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October 15, 2003
The Classical Nobel winner

The Philosophical Cowboy reproduces in full this letter to The Times, concerning former Balliol classicist Anthony Leggett who has just been awarded a Nobel Prize. They don't give you one of those just for doing Latin or Greek.

The key line from the letter is the Oxford dictum that: "the Greats man can turn his mind to anything". In Leggett's case this proved to be so, with stunning success.

Says the PhC:

I find this a wonderful parable about the benefits of a broad education, particularly of the type furnished by Oxford, and by subjects (such as Classics) that serve as mental training.

But was it Classics that made Leggett clever, or Leggett's cleverness that made him good, first at Classics, and then at science? Certainly the Classics doesn't seem to have done any permanent harm in his case, but in general, Classics is an unnecessary and insufficient educational basis for winning a Nobel Prize. Science, on the other hand, is necessary but insufficient.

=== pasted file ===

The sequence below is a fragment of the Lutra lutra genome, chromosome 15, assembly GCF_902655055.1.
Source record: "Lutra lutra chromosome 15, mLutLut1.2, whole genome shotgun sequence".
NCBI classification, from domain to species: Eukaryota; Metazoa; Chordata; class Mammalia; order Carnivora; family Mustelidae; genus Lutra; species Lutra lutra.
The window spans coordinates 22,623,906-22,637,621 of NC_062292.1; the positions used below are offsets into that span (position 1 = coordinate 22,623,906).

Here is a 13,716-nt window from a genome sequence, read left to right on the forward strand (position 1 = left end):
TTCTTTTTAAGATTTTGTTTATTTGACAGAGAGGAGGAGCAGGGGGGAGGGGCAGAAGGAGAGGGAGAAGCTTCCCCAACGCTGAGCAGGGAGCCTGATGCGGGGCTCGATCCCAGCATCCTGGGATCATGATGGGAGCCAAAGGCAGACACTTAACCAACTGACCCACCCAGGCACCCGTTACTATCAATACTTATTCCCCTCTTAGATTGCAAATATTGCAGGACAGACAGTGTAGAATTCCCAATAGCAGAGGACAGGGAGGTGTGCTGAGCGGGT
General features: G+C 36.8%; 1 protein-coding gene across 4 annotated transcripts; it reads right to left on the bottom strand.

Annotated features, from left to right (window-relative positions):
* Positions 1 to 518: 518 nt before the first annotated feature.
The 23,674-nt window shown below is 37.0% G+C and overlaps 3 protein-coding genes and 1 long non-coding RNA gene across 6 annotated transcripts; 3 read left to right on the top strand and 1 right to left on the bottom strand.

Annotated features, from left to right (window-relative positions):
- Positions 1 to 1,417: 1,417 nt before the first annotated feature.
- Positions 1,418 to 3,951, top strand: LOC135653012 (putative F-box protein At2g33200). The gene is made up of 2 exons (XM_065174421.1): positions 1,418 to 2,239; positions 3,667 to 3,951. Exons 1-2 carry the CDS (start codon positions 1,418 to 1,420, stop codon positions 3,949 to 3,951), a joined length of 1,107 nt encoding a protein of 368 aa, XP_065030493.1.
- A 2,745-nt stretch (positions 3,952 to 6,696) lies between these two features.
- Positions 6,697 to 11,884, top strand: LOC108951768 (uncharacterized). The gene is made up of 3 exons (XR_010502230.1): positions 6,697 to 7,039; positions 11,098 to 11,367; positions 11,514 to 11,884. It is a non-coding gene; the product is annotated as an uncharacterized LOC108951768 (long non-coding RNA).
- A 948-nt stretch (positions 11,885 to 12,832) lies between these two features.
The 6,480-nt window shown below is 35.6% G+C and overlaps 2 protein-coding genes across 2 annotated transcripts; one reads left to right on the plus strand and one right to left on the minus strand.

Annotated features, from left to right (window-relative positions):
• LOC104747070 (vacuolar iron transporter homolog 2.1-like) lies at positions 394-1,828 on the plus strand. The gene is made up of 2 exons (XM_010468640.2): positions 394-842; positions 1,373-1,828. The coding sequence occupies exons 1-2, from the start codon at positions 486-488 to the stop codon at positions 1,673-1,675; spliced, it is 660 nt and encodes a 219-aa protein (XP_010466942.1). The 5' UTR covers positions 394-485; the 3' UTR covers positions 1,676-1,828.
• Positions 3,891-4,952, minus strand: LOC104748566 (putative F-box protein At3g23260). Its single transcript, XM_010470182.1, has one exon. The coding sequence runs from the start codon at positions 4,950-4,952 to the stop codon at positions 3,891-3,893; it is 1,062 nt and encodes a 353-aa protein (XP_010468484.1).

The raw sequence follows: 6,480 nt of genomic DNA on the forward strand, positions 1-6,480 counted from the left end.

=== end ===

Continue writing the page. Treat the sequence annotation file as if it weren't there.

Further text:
You can tell I did Latin and Greek at school can't you? How else could I possibly have learned to think?

Posted by Brian Micklethwait at 07:58 AM
Category: Higher education
[0]
Comments

Hi Brian,
yes I did Latin at school too. But I find that the Math was more useful. So back at the beginning of the week I blogged ANOTHER way to multiply 2 integers, which most people don't know and which seems no longer to be taught.

Try it out on your blogreaders, colleagues and pupils, and let me know how many know this 2nd method.

Per ardua . . .

Dr. Stuart Savory

Comment by: Stu Savory on October 16, 2003 10:18 AM
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